They have an appetite for flatworms, which are considered a nuisance. They don’t mind feasting on brush and thread algae, types commonly ignored by other algae eaters. Individual SAE can exhibit territorial behavior with their own species, which should limit the number from 1 to 5 individual in a tank that holds at least 100 liters or more.

They need plenty of oxygen in water temperatures around 25 degrees Celsius. They are sensitive to pH levels that fall outside of 7. They require a large amount of living plants and plenty of room to explore and feed which makes a longer tank more desirable. Owners should keep the tank lid on since they can easily jump out.

Picture source: Vee-Vee (Flickr)

7. Malaysian Trumpet Snail

Malaysian Trump Snail

These small snails never get any larger than 2 centimeters and will eat just about anything in the organic debris department as well as most algae. They do not harm plants during feeding when they are on the surface at night, but prefer a subterranean life under the gravel or substrate during the day.

They spend a lot of time digging under the gravel and you will have to look very close to see their movement. You should keep the water slightly alkaline for shell growth, like other crustaceans. These snails are sensitive to dirty and contaminated water and will often retreat up the sides of the aquarium glass as a survival maneuver.

Be wary of the predatory fish that feed on this and all snails.

Picture source: Goldy (Flickr)

What’s Your Algae Eater Of Choice?

So, there you have it folks. The 7 above are what we think are the best freshwater aquarium algae eaters that you can choose from.

Did we miss any of your favorites in the list above? Share what we miss in the comments section below and share with us and other aquaria enthusiasts.

About Dennis Hanson

Dennis is an experienced aquarist with many years of knowledge and experience in keeping successful tanks. He also has no relations to the pop group Hanson.

94 thoughts on “7 Best Freshwater Aquarium Algae Eaters

  1. Reply fishmostly Jul 28,2013 10:08 pm

    Otocinclus! And you should see some of the MTS I have, they’re HUGE! Probably close to 4 cm.

  2. Reply Ahema Veridali Dec 24,2013 3:27 am

    I have a pleco, and let me warn you… i got him when he was about the size of my thumb LESS THAN A YEAR AGO! he is now the size of my HAND! Huge. Oh and i do like Dragon Fish *aka Violet Gobi’s* they are eel like in appearance and actually SHIFT the sand or gravel. He too is getting big, and will get to be larger than… the circle your fingers and thumbs can make put together.

    ~ forever fish friend

  3. Reply Travis Jan 25,2014 12:13 am

    I like your suggestions. Because of this article I got a couple nerite snails and was very happy. Between them and my red cherry shrimp they seem to keep the tank clean. Thanks

  4. Reply Shiloh Feb 10,2014 11:27 am

    Have two adult red-eared slider turtles in a 60 gallon fresh water tank. Had a 6″ pleco in the tank with them to eat some of the algea for a week, and then noticed one of the sliders picking on the pleco a bit. The next day the pleco was dead, with his fins and tail eaten off. It had swam into an area the turtles couldn’t get to and passed away. What algae-eater can I put in that the turtles will leave alone?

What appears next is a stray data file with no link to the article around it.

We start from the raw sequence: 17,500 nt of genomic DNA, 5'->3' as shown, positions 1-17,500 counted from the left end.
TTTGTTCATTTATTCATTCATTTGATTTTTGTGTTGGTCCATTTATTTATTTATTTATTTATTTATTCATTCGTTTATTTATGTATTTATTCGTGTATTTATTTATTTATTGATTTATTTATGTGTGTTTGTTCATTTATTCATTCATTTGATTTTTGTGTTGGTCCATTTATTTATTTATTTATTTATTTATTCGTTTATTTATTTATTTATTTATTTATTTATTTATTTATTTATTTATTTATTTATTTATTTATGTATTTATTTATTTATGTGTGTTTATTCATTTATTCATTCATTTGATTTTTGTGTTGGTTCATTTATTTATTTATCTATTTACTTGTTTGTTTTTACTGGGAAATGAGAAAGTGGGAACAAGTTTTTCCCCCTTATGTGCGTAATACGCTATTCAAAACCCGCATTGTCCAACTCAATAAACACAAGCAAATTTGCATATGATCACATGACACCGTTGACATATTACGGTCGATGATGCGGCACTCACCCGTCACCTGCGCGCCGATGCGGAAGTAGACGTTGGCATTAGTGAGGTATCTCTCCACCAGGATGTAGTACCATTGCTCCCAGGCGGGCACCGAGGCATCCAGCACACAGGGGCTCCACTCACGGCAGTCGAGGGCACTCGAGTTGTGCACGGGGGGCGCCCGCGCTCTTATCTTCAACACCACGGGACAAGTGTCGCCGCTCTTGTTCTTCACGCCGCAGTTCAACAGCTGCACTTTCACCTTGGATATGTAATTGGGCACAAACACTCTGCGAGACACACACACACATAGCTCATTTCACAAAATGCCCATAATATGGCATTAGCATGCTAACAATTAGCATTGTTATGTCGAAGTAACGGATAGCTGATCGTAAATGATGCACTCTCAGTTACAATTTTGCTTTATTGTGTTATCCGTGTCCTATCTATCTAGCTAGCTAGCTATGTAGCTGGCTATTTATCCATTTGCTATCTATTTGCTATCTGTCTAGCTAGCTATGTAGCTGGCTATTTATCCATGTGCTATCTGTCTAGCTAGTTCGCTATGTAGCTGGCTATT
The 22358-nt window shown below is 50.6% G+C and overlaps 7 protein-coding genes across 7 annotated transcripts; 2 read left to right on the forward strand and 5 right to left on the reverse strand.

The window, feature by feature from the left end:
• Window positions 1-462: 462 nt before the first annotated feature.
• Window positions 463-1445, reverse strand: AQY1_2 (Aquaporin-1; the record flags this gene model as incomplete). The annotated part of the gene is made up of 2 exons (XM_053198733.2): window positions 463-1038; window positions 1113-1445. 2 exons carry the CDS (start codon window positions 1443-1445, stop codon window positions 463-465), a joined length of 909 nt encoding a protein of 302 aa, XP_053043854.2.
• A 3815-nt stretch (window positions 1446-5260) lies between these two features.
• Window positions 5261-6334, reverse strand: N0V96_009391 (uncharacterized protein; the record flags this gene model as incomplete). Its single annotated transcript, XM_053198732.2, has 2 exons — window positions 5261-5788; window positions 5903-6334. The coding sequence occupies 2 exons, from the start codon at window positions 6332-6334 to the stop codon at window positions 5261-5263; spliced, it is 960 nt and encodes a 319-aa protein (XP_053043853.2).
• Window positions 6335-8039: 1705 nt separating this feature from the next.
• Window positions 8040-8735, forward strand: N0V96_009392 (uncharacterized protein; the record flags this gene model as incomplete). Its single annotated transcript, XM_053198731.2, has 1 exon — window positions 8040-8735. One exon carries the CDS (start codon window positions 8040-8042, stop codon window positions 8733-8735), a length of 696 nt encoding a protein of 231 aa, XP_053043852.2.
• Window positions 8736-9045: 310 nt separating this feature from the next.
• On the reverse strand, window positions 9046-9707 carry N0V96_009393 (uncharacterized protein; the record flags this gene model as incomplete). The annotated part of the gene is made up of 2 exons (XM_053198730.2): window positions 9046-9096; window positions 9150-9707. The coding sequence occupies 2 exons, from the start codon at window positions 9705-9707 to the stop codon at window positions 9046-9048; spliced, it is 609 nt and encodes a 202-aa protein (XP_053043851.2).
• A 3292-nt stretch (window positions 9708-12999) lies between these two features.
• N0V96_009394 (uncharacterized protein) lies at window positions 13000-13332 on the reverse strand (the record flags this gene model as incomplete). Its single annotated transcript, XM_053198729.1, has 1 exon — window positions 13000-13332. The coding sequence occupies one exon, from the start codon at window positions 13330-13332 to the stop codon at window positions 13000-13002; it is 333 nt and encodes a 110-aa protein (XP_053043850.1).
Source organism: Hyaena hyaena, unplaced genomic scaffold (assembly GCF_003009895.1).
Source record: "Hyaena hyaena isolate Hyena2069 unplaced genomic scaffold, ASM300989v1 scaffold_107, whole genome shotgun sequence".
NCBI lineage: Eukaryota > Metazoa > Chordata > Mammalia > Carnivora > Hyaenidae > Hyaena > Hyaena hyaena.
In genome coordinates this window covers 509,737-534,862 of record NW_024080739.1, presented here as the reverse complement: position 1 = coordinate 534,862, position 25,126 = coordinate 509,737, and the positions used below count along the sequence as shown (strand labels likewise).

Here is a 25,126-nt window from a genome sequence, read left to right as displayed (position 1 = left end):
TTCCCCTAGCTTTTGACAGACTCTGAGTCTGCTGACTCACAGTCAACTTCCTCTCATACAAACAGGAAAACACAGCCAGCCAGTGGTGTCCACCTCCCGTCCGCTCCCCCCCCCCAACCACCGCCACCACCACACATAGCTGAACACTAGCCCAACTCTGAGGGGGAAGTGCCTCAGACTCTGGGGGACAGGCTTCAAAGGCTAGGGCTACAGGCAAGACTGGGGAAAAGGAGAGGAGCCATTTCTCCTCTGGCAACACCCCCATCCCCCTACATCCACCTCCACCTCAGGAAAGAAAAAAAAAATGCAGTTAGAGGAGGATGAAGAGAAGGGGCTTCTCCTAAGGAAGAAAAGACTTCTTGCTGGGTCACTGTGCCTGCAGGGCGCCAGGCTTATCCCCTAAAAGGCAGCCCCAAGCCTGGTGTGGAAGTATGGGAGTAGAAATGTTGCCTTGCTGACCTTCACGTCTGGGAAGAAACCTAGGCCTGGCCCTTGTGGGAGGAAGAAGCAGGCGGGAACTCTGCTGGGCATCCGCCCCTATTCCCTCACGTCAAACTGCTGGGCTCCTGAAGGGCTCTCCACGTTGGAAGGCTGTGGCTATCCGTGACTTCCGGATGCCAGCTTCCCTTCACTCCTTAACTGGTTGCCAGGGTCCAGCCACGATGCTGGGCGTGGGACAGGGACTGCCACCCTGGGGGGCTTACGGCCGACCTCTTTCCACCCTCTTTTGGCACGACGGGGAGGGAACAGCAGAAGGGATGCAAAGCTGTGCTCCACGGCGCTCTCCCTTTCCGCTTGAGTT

• Reply Anne Feb 10,2014 10:30 pm

      Unfortunately, any creature you put in a turtle tank will be considered food and will be inevitably eaten. Turtles are ravenous predators and grazers. For my turtle tank, I wipe down surfaces each time I do a major water change and chalk it up to another day as a pet owner.

      • Reply tortuga Oct 8,2016 4:57 am

        I was wondering the same thing about my turtles too. I was wondering if they would eat snails or if there is a tough snail that they can’t eat? Does anyone KNOW?

        • Reply Meg Mar 13,2017 11:02 pm

          I’ve had very good luck with a Golden Loach who I got when my turtle was a hatchling. More aggressive turtle species, like Musks, will eat pretty much anything that moves. I would not put an adult loach in with a baby turtle of any type but I’ve seen a juvenile musk turtle eat a 4″ Golden Loach so it really depends on your turtle. (caution: golden loaches become very aggressive once they reach about 2″ in length and become much less effective at eating algae. Mine does very well holding his own against my Painteds, but he has systematically been killing the feeder fish I introduced for my turtle to eat.)

          Snails will also work, especially the fast reproducing ones like Malaysian Trumpet Snails- if the turtle snacks on a few it won’t hurt the overall population, and they mostly burrow down into the gravel during the day and come out to feed at night.

  5. Reply Jason Feb 18,2014 2:47 am

    Anyone have ideas what to do in an African Clawed Frog tank? I’m afraid thise glutons will eat anything I put into the tank, but boy do they need a maid!

    • Reply Rita May 16,2015 7:23 pm

      get good size goldfish, that’s what I have in my Frog tank.

      • Reply Lisa May 25,2015 3:25 am

        As algae control?? Uh, no, goldfish are extremely messy fish and do nothing to help the cleanliness of a tank. (Not to mention they belong in very large aquariums or ponds).

  6. Reply gywerd Apr 2,2014 1:11 pm